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Divya Venkattu discusses the witty, yet blunt, gender commentary.

A Brief History of the Fragile Male Ego is the latest in the offering by acclaimed Scottish feminist theatre company Jordan and Skinner. Following a popular world premiere during Edinburgh Fringe 2019, the show has been reworked as a performance for the screen to allow for digital viewing. Directed by Caitlin Skinner and performed by Melanie Jordan, A Brief History of the Fragile Male Ego is a sharp, critical analysis of continually evolving gender dynamics in society. With the backdrop of the Harvey Weinstein scandal and the #MeToo movement, the show uses the plot of a perceived crisis in masculinity to highlight the ways in which women are often socialised to meet the needs of men.

In the show, we see Andrea (Jordan), a volunteer of SMUT (Society of Men’s Universal Truth) explain the plight of the modern man and the burden that men carry in the form of huge, inflated egos. SMUT, although a fictional society that works towards the liberation of men, seems highly plausible in the current climate, which would attract the likes of men who like to passionately lament on Women’s Day, that Men’s day is not celebrated enough. 

Andrea uses the likes of Freud, Poseidon, Julius Caesar, José Mourinho and even William Wallace to render explanations of the male ego that draws from these classic characters’ personal experiences. Freud compares the male ego to a balloon and the female ego to a sponge. Upon pricking it with a sharp edge - say a rejection or a harsh word from someone - the balloon obviously explodes whereas the sponge, after years of conditioning and being asked to dumb down, has a more passive reaction. In the next segment, Poseidon rises out of a roaring sea while brandishing his trident; he then asks someone out on a date in a tone that is so entitled you’d be excused for thinking he’s catcalling. Upon being turned down (surprisingly!),  he wreaks havoc, creating rising tides, storms, earthquakes and other disasters. Julius Caesar laments that it is impossible to live up to the ideals of masculinity in Ancient Rome. The show’s creators also take several digs (not with a dagger or behind his back, however) at King Caesar’s natural predilection to dominate people either by killing them or by sleeping with them (Tommy Shelby, hold your whisky).

"Andrea uses the likes of Freud, Poseidon, Julius Caesar, José Mourinho and even William Wallace to render explanations of the male ego that draws from these classic characters’ personal experiences."

Throughout these different segments featuring historically celebrated men (who are coincidentally prime examples of having huge egos), important concepts are explored. They include, but are not limited to: male entitlement, gender role strain, violence and war as an outcome of the male ego and men’s mental health. Although conceptually sound, the show struggles with execution. Some parts have the intended comedic effect, but the satire is stretched till it’s worn out, creating sequences that are jarring and uncomfortable to watch. In an attempt to convey the “manliness” of the celebrated men, Jordan assumes a boisterous and loud demeanour that is essentially a mockery of such displays of manliness. However, the show appears as an overt and blunt portrayal of the masculinity that it actually intends to criticise.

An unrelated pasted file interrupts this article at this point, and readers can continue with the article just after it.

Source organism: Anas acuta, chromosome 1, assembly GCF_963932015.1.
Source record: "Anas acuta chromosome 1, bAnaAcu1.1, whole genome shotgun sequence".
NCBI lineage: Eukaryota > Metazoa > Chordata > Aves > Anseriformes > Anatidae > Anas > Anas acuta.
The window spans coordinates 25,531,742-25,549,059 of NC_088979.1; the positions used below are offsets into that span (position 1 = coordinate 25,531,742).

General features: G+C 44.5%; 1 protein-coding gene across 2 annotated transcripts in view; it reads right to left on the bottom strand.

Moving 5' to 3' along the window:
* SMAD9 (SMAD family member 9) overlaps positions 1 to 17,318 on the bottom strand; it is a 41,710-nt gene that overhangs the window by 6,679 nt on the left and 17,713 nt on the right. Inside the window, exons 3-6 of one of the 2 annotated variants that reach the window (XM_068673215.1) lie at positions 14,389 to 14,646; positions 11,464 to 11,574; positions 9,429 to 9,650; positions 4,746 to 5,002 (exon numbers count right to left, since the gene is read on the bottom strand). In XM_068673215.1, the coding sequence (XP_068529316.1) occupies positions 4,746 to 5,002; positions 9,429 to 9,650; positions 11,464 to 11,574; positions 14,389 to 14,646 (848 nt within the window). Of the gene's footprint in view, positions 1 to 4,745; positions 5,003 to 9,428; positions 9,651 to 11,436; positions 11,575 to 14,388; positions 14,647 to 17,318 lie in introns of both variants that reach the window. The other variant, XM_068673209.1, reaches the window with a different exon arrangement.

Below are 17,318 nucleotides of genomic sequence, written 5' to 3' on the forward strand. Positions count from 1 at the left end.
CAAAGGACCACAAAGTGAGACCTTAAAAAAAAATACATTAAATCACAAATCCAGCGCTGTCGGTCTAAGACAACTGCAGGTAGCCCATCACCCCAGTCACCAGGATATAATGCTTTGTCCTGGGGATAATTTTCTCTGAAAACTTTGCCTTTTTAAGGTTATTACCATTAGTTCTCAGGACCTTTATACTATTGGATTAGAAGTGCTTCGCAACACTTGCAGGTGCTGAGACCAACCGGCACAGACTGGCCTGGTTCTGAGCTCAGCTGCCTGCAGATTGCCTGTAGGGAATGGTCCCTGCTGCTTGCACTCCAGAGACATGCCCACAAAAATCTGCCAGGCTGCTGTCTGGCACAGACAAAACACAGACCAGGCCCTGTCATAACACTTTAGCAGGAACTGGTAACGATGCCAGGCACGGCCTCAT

Similarly, when Jordan plays the role of Andrea, the female volunteer who hosts the lecture, she is seen to be more and more obsequious as the show progresses. While I understand that the performance is meant to convey what is expected of women in many places - to be apologetic, unassertive, and typically behave like a doormat - the fidgety unsteadiness of Andrea is overdone in some parts and is in appalling contrast to normalised independence that women bestowed themselves with, in part due to increased awareness or 21st century “wokeness”. 

Heavily focused on irony and satire, the show highlights where the fault lines lie in the societal construction of masculinity. But where it fails is in its highly unnatural and superficial attempts to empathise with the men that it antagonised in the first half. It acknowledges that the fragile male ego affects men as deeply as it does women, that it might lead to serious mental health problems and even suicide. It stresses, although indirectly, that men need to be emotionally vulnerable and not being able to express their emotions comes at a heavy price. Despite trying to convey these messages that need hearing, the highly satirised nature of the show makes its empathy for men come off as affected. 

"Despite trying to convey these messages that need hearing, the highly satirised nature of the show makes its empathy for men come off as affected."

The show emphasises that the social conditioning of women to be subservient is dangerous. There are three ways that are suggested (essentially to women) to help men protect their fragile egos: Empathise, Emasculate not, Embarrass never. Being a commentary on gender dynamics in the modern workplace, these steps provide guidelines for women to fan the ego of men by taking measures that would make men feel like heroes. This segment was powerful but rather uncomfortable to watch because it directly antagonises men, instead of having a more nuanced approach and pointing out that the fragile male ego is not an individual issue but several factors come into play. The most disappointing aspect of the show was its failure to convey a rather important, if not optimistic point. Having a fragile male ego is not an irreversible condition and there are ways to actively improve even if your gender historically made huge gains from oppressing the other. 


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